He used the key to open the cellar door and went inside, closing it behind him. He reached into his pouch for his tinderbox, and lit the lamp that hung on a peg nearby. Carrying the lamp, he examined the floor. There was very little dust. Someone must have swept the area clean. Whoever it was could have been anywhere – and gotten into anything. There was no reason for anyone to hide that they had been here except to hide what they found. Rikard went straight to the stack of crates near the back wall. He picked up several of the lighter crates that were stacked on top of the one that concerned him. He examined that one closely by the light of his lamp. It was obvious someone had opened it and then tried to close it back again in the hopes that he wouldn't discover the fact. Now, which of them would have done it? And how long ago had it been? he knew he had to get a message to Grigsby right away. These damned crystals had to be moved as soon as was possible.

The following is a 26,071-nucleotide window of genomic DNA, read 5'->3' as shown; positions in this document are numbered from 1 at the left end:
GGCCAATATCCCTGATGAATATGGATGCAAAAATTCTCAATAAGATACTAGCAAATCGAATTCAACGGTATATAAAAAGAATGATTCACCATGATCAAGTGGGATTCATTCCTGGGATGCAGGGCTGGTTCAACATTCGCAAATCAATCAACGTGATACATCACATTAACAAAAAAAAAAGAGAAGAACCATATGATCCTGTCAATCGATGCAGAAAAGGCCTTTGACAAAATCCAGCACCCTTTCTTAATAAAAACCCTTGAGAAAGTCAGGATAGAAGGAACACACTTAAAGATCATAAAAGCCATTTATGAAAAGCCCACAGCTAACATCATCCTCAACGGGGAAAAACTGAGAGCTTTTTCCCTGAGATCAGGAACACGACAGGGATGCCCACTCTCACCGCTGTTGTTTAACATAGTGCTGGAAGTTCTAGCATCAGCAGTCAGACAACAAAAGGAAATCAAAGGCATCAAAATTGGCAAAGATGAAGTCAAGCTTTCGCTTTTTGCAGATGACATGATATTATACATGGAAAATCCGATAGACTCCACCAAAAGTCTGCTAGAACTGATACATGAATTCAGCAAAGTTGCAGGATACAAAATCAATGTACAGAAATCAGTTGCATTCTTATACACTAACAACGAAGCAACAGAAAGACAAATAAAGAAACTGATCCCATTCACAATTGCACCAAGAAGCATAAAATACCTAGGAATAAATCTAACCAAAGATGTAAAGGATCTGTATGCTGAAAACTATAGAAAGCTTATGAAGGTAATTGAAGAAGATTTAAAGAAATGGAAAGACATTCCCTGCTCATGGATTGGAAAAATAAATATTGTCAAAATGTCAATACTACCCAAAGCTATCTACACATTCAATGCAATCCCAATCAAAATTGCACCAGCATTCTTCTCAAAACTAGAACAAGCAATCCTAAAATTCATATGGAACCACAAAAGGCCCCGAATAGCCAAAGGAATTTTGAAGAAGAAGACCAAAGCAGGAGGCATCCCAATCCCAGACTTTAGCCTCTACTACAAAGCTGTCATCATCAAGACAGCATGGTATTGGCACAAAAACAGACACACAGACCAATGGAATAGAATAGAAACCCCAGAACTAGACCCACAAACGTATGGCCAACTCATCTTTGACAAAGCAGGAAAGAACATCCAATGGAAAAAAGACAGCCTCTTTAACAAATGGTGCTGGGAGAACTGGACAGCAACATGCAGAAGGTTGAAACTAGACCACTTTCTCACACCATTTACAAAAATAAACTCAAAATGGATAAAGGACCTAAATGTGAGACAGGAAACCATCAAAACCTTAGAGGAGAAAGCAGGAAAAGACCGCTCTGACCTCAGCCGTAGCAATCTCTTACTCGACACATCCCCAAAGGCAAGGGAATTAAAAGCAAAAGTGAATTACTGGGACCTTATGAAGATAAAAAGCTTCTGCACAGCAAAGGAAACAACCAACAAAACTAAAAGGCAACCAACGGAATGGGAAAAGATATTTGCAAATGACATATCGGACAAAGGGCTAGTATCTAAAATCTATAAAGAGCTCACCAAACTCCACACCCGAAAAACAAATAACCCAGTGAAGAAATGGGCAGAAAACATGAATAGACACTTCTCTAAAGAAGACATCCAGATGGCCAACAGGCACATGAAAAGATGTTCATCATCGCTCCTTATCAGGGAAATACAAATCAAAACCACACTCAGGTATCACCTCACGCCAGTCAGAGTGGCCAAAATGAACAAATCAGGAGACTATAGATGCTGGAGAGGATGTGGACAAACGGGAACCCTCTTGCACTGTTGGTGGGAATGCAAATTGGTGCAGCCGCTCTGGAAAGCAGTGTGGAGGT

Owerst Nandliss had wandered the wood, watching the workmen about their business, and noting the tracks left by the various fauna that were native to the area. It made him sad to see this ancient forest destroyed, but he knew there was nothing to be done about it. As much as he enjoyed wandering about outdoors, he knew he'd eventually have to get back to the manor grounds and do what he could to assuage the countess's fears.
     Nandliss was unsure of whether the countess's dream was merely that, or whether it may have truly been a vision, as she believed. He'd encountered many strange things in his travels, but he was loath to trust in the hopes and fears of an old woman, no matter how highly born. Still, she was paying him to find what he could, and he would do his duty. Besides, the possibility of discovering some strange new thing made the whole enterprise worthwhile.